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Your English Is Showing
Is Literature a power game where different nations set their cultural and political might against each other in bestseller lists and international prizes?

If one suggests that the international literary market is also a power game where different nations set their cultural and political might against each other in bestseller lists and international prizes, one inevitably arouses a certain amount of hostility from those who like to think of literature as operating in a more idealized world of noble aspiration and expression. The hostility intensifies if one seeks to exemplify one’s ideas with reference to individual writers, to the point that I fear that my recent piece on Jonathan Franzen and the Swiss writer Peter Stamm may have generated more heat than light. At the risk, then, of turning down the heat without exactly achieving a blaze of illumination, let me offer a more general word about present developments in the international spaces where contemporary novels from different countries vie for attention.

The recent acceleration in communications and the process we’ve gotten used to calling globalization have renewed debate about the relationship between lingua franca and vernacular. The nations of the European mainland are constantly anxious that the adoption of English words and even syntactical structures may be seriously reshaping their languages. Meanwhile, in many technical fields, scientific papers are now written almost exclusively in English, with the result that certain concepts become difficult to express in the vernacular since no one is at work developing a vocabulary for them.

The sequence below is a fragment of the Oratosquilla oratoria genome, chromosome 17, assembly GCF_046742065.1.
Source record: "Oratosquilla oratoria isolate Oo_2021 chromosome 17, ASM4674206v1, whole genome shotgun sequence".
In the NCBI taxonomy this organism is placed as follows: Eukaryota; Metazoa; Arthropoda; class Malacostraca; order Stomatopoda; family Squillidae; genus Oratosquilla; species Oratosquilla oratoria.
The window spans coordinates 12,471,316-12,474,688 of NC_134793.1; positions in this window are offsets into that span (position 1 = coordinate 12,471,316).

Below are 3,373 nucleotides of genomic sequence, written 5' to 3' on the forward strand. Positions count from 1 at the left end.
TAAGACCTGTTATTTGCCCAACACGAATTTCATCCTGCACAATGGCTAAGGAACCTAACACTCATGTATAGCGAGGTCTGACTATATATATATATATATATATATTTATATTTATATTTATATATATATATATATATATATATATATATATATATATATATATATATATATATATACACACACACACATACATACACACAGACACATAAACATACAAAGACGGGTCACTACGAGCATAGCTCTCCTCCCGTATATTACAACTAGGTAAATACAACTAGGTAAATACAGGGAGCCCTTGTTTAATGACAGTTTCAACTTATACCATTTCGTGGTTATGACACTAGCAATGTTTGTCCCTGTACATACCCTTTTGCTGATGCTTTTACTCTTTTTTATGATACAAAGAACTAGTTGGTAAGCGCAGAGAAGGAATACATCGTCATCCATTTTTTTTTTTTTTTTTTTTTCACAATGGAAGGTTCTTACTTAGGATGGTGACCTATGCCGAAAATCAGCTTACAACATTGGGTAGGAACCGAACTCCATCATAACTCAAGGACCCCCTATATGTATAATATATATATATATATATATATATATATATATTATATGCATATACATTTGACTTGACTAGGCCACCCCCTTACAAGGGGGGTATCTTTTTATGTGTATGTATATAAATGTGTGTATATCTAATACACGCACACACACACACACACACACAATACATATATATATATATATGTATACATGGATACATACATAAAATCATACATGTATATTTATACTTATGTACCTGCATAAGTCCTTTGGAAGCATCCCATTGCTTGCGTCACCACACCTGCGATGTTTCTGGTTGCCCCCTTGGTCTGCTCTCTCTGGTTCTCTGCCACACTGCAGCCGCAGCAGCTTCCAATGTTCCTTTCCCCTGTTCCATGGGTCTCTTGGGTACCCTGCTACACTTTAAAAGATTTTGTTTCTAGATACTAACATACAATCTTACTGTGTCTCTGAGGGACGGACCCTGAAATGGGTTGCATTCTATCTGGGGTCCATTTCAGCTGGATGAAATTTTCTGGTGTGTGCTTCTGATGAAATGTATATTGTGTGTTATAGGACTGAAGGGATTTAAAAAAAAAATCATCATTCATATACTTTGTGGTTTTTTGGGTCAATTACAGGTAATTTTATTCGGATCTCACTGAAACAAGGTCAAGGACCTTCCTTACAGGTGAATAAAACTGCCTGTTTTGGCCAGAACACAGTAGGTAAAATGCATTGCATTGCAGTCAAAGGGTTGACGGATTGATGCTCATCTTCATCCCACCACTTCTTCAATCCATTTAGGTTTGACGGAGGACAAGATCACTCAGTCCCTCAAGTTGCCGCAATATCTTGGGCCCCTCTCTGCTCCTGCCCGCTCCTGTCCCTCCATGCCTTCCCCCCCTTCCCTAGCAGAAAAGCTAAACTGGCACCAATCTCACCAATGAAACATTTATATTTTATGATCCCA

Back in 2000, in his intriguing article, “Cosmopolitanism and the Vernacular in History” Sheldon Pollock discussed the possible ways a lingua franca can relate to different vernaculars by comparing the fortunes of Latin and other languages in the Roman Empire with those of Sanskrit and local languages in India and the East during the same period (roughly from the beginning of the first millennium to its end). His general claim is that while in the West Latin was ruthlessly imposed on the back of Roman military conquest and tended to obliterate the languages of peoples subdued, in the East there was a more relaxed coexistence between the cosmopolitan lingua franca and the surrounding vernaculars, Sanskrit gaining a general currency more through trade and a desire to be widely understood than through military conquest or political coercion.

The burden of Pollock’s article is clear enough: that we needn’t think about the spread of English as necessarily in conflict with the world’s vernaculars; he wants us to avoid thinking in terms of “either/or” and work towards a relationship that is “both/and.” The advice is good, and eleven years on the article is as intriguing as ever, though perhaps what struck me most on a recent rereading was the contemporaneous nature of these linguistic experiences in East and West: both saw the rise and decline of a lingua franca at more or less the same time, suggesting the working out of an underlying process and the manifestation of a collective will. All of this inevitably leads one to ask: so what are we up to now, what are we collectively, and quite probably unconsciously, willing to happen now?

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New York Review of Books